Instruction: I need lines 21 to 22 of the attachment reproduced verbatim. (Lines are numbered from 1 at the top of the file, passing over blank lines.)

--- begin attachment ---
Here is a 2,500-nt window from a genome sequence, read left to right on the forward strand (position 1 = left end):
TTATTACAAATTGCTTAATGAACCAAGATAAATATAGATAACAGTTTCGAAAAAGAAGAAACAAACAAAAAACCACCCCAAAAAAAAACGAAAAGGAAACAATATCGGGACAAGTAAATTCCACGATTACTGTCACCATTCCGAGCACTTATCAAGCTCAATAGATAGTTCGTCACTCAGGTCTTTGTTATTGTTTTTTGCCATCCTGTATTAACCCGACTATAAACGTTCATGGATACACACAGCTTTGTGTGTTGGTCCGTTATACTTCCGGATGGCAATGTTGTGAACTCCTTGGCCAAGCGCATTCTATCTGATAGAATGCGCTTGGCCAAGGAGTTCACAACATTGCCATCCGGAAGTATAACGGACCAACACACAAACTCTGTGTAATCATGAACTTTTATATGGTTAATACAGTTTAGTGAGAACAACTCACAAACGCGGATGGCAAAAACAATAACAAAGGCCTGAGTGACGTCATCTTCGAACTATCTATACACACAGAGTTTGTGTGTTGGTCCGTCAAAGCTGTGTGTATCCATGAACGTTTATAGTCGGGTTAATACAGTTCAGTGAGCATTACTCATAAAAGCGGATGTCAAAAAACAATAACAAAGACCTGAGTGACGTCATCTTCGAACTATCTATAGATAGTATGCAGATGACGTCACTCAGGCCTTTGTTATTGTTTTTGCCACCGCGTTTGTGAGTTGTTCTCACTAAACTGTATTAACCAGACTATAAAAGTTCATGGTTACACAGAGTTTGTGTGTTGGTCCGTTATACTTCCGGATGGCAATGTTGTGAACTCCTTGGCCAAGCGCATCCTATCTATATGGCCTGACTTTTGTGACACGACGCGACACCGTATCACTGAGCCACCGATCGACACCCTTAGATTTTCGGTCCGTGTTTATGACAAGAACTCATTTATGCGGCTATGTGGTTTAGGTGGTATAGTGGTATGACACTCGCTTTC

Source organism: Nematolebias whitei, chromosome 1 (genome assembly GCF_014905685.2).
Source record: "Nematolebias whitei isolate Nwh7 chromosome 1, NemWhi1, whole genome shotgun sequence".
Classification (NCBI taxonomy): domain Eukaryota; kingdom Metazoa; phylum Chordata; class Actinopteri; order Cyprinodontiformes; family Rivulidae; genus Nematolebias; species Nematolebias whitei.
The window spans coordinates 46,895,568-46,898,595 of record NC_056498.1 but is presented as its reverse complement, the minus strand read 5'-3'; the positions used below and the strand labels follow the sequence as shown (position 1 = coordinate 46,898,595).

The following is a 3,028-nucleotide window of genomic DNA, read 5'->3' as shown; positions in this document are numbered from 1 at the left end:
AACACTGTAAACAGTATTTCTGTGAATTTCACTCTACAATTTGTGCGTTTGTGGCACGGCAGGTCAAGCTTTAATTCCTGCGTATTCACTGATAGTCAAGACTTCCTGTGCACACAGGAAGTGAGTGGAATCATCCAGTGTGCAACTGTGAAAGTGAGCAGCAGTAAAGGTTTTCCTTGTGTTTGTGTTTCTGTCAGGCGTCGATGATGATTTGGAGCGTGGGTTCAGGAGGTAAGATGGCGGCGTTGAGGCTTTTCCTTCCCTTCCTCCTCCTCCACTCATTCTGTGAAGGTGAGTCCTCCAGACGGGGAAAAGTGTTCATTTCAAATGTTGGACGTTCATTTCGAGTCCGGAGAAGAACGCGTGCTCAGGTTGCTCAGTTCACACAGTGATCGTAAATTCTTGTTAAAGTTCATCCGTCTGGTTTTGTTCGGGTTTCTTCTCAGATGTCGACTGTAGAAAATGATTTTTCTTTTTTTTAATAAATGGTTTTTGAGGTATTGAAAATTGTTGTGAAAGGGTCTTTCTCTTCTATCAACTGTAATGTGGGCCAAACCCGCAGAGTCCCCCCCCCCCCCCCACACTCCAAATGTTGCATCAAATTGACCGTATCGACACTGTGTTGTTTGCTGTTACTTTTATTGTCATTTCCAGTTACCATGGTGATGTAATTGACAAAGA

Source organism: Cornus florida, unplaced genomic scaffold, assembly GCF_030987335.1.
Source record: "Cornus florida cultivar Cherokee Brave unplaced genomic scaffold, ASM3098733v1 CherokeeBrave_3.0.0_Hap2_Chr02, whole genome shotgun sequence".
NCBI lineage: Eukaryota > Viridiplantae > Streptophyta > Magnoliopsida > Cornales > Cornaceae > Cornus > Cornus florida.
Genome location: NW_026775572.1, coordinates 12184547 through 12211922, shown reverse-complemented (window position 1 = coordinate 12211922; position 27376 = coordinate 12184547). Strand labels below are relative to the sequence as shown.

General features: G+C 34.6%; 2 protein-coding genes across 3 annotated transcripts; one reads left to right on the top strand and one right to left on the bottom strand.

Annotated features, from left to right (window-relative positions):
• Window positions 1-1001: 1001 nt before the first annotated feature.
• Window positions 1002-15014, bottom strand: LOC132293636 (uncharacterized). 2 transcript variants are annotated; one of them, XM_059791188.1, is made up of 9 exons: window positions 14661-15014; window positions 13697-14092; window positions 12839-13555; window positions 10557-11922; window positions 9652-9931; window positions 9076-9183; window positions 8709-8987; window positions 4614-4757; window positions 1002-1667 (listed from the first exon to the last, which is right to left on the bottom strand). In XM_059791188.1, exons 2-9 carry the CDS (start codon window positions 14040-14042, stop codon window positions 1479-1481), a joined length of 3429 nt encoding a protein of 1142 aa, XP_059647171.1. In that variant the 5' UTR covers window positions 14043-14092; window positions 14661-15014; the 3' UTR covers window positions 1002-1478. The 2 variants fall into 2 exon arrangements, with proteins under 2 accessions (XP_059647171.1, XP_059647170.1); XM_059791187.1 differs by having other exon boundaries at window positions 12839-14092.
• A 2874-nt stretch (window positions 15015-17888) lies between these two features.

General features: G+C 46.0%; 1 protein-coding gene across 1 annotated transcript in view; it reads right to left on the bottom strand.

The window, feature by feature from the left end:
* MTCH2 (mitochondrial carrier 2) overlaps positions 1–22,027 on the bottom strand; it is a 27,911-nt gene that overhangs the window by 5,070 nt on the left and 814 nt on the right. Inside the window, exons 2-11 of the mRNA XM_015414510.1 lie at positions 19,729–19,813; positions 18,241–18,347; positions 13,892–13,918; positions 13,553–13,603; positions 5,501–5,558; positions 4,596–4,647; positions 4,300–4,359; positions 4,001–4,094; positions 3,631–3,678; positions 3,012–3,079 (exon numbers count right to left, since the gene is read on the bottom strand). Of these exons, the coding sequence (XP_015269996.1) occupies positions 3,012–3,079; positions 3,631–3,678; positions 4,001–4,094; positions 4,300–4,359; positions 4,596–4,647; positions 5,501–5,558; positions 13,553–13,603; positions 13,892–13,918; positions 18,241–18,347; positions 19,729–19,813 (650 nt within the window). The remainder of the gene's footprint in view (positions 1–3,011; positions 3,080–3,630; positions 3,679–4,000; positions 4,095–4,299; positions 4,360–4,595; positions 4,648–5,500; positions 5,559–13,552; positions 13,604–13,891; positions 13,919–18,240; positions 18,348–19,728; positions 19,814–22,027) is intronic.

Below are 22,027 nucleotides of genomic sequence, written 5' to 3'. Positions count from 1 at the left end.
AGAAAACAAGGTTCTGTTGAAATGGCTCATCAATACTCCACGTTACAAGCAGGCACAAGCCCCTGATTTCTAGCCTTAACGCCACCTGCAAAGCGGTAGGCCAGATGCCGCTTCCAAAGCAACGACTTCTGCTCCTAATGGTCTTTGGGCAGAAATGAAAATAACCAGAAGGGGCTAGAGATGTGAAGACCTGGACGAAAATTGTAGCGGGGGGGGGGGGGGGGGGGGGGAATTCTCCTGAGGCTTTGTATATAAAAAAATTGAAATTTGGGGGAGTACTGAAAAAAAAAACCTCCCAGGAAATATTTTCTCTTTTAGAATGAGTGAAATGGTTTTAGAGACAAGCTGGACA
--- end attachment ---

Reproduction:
Below are 22,027 nucleotides of genomic sequence, written 5' to 3'. Positions count from 1 at the left end.
AGAAAACAAGGTTCTGTTGAAATGGCTCATCAATACTCCACGTTACAAGCAGGCACAAGCCCCTGATTTCTAGCCTTAACGCCACCTGCAAAGCGGTAGGCCAGATGCCGCTTCCAAAGCAACGACTTCTGCTCCTAATGGTCTTTGGGCAGAAATGAAAATAACCAGAAGGGGCTAGAGATGTGAAGACCTGGACGAAAATTGTAGCGGGGGGGGGGGGGGGGGGGGGGAATTCTCCTGAGGCTTTGTATATAAAAAAATTGAAATTTGGGGGAGTACTGAAAAAAAAAACCTCCCAGGAAATATTTTCTCTTTTAGAATGAGTGAAATGGTTTTAGAGACAAGCTGGACA